Criminal Defense

Sealing Arrest Records

People who were arrested, but ultimately never convicted, for a criminal offense are typically eligible to petition the court to Seal their Arrest Record. Attorney Ryan L. Smith can prepare, file, and appear in court for a petition to seal an arrest record, but can also help you determine, prior to hiring him, if you appear to be eligible for such relief, and whether or not it would discretionary or mandatory upon the court.


If an arrest record is sealed, the arrest is deemed not to have taken place, and the person may legally answer “No” in regard to that arrest if asked if they’ve ever been arrested or detained for a crime they were not convicted of (such as on: job applications, apartment rental applications, loan applications, etc…).

Exception: Sealing an arrest record does not relieve one of the obligation to disclose the arrest in response to a question in an application for public office, employment as a police officer, licensure by any state or local agency, or for contracting with the California State Lottery Commission.

After the arrest record is sealed; the arresting agency will be ordered not to disseminate the arrest report to anyone other than yourself or a branch of the criminal justice system, the sheriff’s office will be similarly instructed regarding your booking information, and the Department of Justice will be ordered to remove the arrest from their public record.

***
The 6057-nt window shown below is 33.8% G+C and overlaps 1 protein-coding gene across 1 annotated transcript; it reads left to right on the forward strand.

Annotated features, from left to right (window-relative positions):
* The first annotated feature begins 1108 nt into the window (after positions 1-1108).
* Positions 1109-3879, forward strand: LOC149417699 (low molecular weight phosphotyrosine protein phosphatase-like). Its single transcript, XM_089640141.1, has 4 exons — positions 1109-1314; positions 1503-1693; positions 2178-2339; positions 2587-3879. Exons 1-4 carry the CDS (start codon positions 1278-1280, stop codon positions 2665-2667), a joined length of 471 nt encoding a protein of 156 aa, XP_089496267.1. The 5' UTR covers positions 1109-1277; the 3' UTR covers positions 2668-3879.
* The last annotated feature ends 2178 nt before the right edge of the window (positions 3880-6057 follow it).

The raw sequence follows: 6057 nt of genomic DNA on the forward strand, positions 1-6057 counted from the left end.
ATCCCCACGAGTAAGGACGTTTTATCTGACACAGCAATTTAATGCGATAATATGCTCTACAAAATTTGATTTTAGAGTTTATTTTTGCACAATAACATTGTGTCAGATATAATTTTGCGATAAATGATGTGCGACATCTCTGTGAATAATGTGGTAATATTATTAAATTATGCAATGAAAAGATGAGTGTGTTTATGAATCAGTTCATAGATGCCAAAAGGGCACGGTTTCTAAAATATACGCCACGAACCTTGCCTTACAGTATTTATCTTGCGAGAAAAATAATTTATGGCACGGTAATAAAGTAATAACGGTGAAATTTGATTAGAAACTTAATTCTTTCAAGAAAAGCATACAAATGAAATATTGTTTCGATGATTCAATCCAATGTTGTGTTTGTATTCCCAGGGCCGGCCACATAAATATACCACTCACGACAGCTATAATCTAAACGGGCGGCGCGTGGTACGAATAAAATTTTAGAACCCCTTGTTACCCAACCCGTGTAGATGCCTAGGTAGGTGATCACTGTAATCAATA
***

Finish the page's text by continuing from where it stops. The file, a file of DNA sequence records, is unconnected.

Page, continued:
Arrest Warrant document with gavel and hand

People may be eligible, and even entitled, to have their arrest record sealed if: (1) they were never charged, and the statute of limitations expired; or (2) they were charged, but their case was dismissed prior to conviction (such as due to completion of Diversion, Deferred Entry of Judgment, or due to any other reason); or (3) they were acquitted of the charges at Trial. If you are entitled under the law, the court has to grant a properly filed petition.

Exception: People with two or more Domestic Violence, Child Abuse, or Elder Abuse convictions, or five or more Domestic Violence, Child Abuse, or Elder Abuse arrests, have an additional burden to prove sealing of the arrest record is warranted “in the interests of justice,” and the court has discretion to grant or deny relief only in that situation.


If someone eventually became convicted of the crime they were arrested for, they can never petition to seal their arrest record. In that situation, the most the person can do is to petition the court to Expunge the conviction, but can never seal the arrest record, even if expungement is granted.

A person arrested who can still be charged with that crime because the Statute of Limitations has not yet expired typically cannot yet petition to seal their arrest record (absent an “acquittal” or “finding of factual innocence” from the court). A person may not have their arrest record sealed if they weren’t charged because they evaded law enforcement’s efforts to prosecute the arrest, or evaded efforts to prosecute the arrest by committing identity fraud and were subsequently charged with identity fraud.